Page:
Among the study subjects, there were 6 patients (5.8%) with complete response and 42 patients (40.4%) with partial response, yielding an ORR of 46.2%. In addition, there were 52 patients (50.0%) with stable disease. The ORR was comparable between the patients receiving concurrent EGFR-TKIs and WBRT and EGFR-TKIs alone (48.2% vs 54.2%, P=0.562; Table 3). Cox multivariate regression analysis revealed that concurrent EGFR-TKIs and WBRT was an independent predictor of iPFS (P=0.004) and more than three brain metastases was a potential independent predictor unfavorably affecting iPFS in advanced EGFR-mutant NSCLC patients (P=0.017; Table 4).
Table 3 Response to therapy in the two study cohorts
Abbreviations: CR, complete response; ORR, overall response rate; PD, progressive disease; PR, partial response; SD, stable disease; TKI, tyrosine kinase inhibitor; WBRT, whole-brain radiotherapy.
Table 4 Univariable and multivariable analyses of covariables associated with intracranial progression-free survival
Abbreviations: TKI, tyrosine kinase inhibitor; WBRT, whole-brain radiotherapy.
Thirty-six patients survived until the end of the follow-up period. Among all study subjects, the median OS was 27.3 months (95% CI, 23.109–31.491 months), and no significant difference was found in the median OS between the patients receiving concurrent EGFR-TKIs and WBRT (median OS, 28.1 months; 95% CI, 23.975–32.225 months) and EGFR-TKIs alone (median OS, 24.0 months; 95% CI, 17.428–30.572 months), with a P-value of 0.756. Among the 48 patients given EGFR-TKIs alone, there were 20 cases with salvage WBRT upon brain metastasis progression, and the median OS did not significantly differ in patients receiving concurrent EGFR-TKIs and WBRT (median OS, 28.1 months; 95% CI, 23.975–32.225 months), salvage WBRT (median OS, 36.1 months; 95% CI, 19.678–52.622 months), and EGFR-TKIs alone (median OS, 22.5 months; 95% CI, 14.990–30.010 months), with a P-value of 0.366 (Figure 3).
Subgroup analyses revealed that of the 70 patients with more than three brain metastases, the median iPFS was significantly longer in cases receiving concurrent EGFR-TKIs and WBRT (median iPFS, 17.6 months; 95% CI, 14.176–21.024 months) than in those given EGFR-TKIs alone (median iPFS, 9.2 months; 95% CI, 6.924–11.476 months; P=0.001), as shown in Figure 4. Among the 34 patients with three or less brain metastases, however, no significant difference was detected in the median iPFS between the patients receiving concurrent EGFR-TKIs and WBRT and EGFR-TKIs alone (P=0.526; Figure 5).
During the treatment period, the incidence of adverse events was 85.7% and 83.3% in the subjects receiving concurrent EGFR-TKIs and WBRT and EGFR-TKIs alone. In cases given EGFR-TKIs alone, the incidence of grade 3 and higher adverse events was 2.1%, and in the cases receiving concurrent EGFR-TKIs and WBRT, the incidence of grade 3 and higher adverse events was 8.9%, including a case with reduced drug doses due to the development of grade 3 diarrhea. The WBRT-related adverse events mainly included dizziness and headache, which were alleviated following dehydration treatment, as well as neurocognitive impairment (grade 1 and 2 in three cases and grade 3 in one case), as shown in Table 5.
Table 5 Treatment-related toxicities
Abbreviations: TKI, tyrosine kinase inhibitor; WBRT, whole-brain radiotherapy.
Currently, the treatment of advanced NSCLC with brain metastasis remains a great challenge,8–10 and EGFR-mutant NSCLC has been found to be more likely to present brain metastases.24–27 Prior to the introduction of EGFR-TKI, WBRT, surgical resection of the metastatic lesions, and SRS were the standard treatments of brain metastasis; however, radiotherapy and surgery cause non-ignorable brain damages, which may seriously affect patients’ survival and quality of life.12–16 EGFR-TKI is an emerging effective treatment option for EGFR-mutant lung cancer patients with brain metastasis.33 Results from the CTONG-0803 Phase 2 clinical trial showed that the single-agent erlotinib at a daily dose of 150 mg was active and well tolerated as a second-line therapy in NSCLC patients with brain metastasis, which achieved 10.1 months iPFS.34 Another multicenter, Phase 3, open-label, parallel, randomized controlled trial to compare the efficacy of icotinib vs whole-brain irradiation with or without chemotherapy revealed that icotinib treatment (median iPFS, 10.1 months) achieved significantly longer iPFS than WBI plus chemotherapy (median iPFS, 4.8 months) in patients with EGFR-mutant NSCLC and multiple brain metastases.35 Since brain radiotherapy may cause brain injuries, the optimal timing of brain radiotherapy remains in dispute until now. In EGFR-mutant NSCLC patients with brain metastasis, is the first-line brain radiotherapy is required? Does brain radiotherapy serve as a salvage therapy upon intracranial tumor progression? These questions remain to be answered. Previous studies have shown that concurrent EGFR-TKI and brain radiotherapy (WBRT or SRS) may increase the intracranial disease control rate and extend the OS in EGFR-mutant NSCLC patients.36–38 In addition, a recent multi-institutional analysis demonstrated that SRS followed by EGFR-TKI resulted in the longest OS and allowed patients to avoid the potential neurocognitive sequelae of WBRT in EGFR-mutant NSCLC patients with brain metastases.39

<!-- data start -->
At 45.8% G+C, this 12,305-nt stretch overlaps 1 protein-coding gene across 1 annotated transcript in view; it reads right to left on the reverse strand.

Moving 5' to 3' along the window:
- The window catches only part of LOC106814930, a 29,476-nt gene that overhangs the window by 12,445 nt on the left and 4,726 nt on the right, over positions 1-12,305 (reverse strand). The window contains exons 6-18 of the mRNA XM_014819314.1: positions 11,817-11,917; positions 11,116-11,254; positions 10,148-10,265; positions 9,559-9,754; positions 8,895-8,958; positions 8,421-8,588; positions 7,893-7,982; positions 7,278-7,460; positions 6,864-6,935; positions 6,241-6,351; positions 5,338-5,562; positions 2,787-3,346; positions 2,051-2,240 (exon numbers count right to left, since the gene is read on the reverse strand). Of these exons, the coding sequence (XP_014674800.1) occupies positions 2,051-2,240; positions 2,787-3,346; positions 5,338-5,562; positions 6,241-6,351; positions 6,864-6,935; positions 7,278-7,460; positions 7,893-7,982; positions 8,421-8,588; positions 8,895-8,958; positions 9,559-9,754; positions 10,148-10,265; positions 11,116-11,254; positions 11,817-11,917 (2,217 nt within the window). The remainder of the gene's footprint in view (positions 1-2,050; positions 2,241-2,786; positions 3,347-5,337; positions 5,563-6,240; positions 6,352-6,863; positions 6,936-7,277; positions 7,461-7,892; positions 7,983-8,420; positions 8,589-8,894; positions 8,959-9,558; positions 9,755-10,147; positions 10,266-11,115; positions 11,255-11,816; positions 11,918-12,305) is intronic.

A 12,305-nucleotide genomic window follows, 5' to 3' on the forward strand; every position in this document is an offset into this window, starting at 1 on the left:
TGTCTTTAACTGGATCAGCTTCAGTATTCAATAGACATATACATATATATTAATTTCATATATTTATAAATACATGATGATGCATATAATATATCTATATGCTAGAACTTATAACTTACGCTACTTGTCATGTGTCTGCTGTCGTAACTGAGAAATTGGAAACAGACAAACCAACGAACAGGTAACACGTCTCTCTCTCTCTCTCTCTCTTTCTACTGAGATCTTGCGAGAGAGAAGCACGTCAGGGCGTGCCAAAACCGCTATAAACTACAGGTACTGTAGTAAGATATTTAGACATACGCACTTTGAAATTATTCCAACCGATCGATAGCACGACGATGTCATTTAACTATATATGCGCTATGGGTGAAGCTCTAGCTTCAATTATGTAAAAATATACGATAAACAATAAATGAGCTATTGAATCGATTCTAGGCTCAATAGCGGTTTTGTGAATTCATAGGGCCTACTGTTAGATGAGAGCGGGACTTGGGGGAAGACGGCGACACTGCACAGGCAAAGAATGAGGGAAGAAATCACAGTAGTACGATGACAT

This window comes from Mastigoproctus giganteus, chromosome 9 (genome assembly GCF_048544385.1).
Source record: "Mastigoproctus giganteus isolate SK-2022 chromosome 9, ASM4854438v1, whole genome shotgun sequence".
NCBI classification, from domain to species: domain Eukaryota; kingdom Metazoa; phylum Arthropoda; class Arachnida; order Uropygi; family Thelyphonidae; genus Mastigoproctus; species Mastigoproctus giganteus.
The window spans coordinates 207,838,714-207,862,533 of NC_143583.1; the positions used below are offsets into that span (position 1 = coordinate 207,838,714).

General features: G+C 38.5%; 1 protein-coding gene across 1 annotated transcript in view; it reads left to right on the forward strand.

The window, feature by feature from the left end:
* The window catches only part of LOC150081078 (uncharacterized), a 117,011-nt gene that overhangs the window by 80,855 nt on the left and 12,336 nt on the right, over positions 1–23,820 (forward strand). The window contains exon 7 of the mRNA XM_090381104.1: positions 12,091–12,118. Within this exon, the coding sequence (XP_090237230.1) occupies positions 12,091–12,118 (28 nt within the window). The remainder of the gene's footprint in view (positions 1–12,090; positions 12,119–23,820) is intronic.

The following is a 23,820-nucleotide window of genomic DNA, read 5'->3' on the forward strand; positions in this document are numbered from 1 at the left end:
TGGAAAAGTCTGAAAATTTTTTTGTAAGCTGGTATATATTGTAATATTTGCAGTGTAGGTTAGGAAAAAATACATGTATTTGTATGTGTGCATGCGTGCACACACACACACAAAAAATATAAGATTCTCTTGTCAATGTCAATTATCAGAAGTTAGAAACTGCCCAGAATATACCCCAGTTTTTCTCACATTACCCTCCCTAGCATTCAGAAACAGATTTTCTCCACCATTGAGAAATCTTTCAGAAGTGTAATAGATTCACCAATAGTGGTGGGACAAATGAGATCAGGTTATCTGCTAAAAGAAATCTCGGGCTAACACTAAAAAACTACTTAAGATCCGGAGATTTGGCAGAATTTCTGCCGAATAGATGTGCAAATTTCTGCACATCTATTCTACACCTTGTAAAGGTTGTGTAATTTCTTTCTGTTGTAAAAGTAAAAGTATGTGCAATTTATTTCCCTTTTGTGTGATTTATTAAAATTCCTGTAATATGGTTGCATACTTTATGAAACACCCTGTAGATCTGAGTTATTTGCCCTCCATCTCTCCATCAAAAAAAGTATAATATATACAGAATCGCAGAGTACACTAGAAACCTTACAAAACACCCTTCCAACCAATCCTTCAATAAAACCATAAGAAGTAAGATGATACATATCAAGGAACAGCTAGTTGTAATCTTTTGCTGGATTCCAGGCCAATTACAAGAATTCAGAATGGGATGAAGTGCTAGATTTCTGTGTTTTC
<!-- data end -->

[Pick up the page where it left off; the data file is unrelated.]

Our data showed that concurrent EGFR-TKIs and WBRT achieved significantly longer iPFS than EGFR-TKIs alone (median iPFS, 17.7 vs 11.0 months, P=0.015), which was similar to a previous study reporting that concurrent early brain radiotherapy with EGFR-TKI may improve intracranial disease control in EGFR-mutant NSCLC with brain metastasis.38 Results from a Phase 2 clinical trial showed that erlotinib in combination with WBRT was well tolerated with a favorable objective RR in patients with brain metastases from NSCLC.40 Due to the protection of the BBB, the drug concentration is not high in the central nervous system (CNS).41 Therefore, optimal CNS penetration is a critical issue for patients with brain metastases.42 Brain radiotherapy is found to destroy the BBB and increase the TKIs concentration in the cerebrospinal fluid.43,44 In addition, it has been shown that EGFR mutation is a radiosensitive NSCLC genotype and EGFR-TKI is supposed to be a radiosensitizer.43,45,46 It is, therefore, hypothesized that EGFR-TKI and WBRT may have a synergistic effect, and the combination of EGFR-TKI and WBRT may result in better intracranial tumor control in NSCLC harboring EGFR mutations. Taking these findings together, it is considered that concurrent EGFR-TKIs with WBRT may achieve better intracranial tumor control in NSCLC harboring EGFR mutations.